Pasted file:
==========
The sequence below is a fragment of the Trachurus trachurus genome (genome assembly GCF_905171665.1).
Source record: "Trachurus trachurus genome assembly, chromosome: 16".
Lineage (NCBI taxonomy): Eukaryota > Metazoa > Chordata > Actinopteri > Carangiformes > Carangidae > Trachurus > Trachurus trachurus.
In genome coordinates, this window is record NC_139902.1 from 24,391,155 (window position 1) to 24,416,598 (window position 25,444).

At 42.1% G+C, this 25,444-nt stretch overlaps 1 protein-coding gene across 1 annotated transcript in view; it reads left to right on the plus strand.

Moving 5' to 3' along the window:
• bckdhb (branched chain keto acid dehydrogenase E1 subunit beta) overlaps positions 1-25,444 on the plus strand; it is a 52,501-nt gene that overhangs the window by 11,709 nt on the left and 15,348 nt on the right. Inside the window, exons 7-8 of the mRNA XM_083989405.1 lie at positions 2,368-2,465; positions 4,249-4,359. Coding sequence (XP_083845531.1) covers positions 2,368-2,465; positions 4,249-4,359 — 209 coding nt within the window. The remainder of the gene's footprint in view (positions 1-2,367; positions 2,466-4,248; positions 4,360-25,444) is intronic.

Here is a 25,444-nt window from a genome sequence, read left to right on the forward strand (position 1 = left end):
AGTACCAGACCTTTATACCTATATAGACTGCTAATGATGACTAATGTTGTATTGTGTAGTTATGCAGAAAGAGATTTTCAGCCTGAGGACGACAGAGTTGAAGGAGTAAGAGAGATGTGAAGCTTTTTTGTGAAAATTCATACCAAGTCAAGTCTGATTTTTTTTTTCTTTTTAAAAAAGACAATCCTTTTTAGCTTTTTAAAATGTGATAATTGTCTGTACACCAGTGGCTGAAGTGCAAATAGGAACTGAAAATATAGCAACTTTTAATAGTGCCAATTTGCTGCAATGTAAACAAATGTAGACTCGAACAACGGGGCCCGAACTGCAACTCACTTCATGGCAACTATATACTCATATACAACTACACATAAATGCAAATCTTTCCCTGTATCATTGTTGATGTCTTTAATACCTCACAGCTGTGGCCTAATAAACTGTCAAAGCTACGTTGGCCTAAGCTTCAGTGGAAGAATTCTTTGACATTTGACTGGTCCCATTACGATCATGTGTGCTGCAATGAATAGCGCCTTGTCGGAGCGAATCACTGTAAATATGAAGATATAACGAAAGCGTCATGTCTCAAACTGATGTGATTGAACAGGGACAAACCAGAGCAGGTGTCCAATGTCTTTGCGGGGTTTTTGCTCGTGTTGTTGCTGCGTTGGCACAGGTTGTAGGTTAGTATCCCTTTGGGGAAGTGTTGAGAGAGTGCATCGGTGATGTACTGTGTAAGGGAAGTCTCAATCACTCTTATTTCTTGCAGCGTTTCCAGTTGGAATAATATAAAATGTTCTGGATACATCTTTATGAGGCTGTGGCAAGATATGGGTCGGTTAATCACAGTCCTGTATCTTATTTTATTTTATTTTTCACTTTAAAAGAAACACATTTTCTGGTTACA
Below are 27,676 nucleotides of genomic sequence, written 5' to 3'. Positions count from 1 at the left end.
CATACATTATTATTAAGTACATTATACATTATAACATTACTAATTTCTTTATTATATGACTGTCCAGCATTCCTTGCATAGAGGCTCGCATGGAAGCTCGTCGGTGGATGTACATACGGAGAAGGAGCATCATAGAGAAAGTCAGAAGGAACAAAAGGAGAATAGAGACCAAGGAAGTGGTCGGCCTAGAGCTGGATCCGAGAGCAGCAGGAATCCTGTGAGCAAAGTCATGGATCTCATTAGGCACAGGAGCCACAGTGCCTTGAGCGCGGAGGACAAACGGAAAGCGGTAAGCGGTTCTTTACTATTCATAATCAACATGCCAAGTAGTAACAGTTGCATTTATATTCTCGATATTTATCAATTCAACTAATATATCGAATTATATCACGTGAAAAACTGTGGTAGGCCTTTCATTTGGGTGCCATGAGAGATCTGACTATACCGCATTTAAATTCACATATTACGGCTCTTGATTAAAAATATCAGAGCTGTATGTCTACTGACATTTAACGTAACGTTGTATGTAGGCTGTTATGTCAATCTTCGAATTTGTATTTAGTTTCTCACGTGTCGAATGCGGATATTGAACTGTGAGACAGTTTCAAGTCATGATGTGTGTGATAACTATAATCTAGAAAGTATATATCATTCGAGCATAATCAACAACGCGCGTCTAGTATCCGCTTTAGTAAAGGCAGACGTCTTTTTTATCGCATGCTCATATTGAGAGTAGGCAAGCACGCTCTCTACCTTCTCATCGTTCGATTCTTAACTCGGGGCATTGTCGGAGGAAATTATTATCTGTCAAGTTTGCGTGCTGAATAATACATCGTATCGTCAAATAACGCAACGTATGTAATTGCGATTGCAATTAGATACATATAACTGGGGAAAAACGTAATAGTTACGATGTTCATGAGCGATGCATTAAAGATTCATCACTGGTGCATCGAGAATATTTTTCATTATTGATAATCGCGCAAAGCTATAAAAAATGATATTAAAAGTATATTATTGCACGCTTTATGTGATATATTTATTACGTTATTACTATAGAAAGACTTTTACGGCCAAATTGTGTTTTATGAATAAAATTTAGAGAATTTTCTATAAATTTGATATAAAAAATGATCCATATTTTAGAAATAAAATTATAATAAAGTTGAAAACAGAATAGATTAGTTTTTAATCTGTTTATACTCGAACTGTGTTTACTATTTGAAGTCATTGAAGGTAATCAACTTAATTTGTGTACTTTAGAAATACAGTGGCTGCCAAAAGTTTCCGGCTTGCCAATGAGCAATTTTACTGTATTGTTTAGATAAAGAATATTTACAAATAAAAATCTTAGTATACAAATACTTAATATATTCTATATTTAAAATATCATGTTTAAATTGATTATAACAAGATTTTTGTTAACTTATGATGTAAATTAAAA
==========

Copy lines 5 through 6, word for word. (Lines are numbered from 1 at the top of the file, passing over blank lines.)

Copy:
At 42.1% G+C, this 25,444-nt stretch overlaps 1 protein-coding gene across 1 annotated transcript in view; it reads left to right on the plus strand.

Moving 5' to 3' along the window: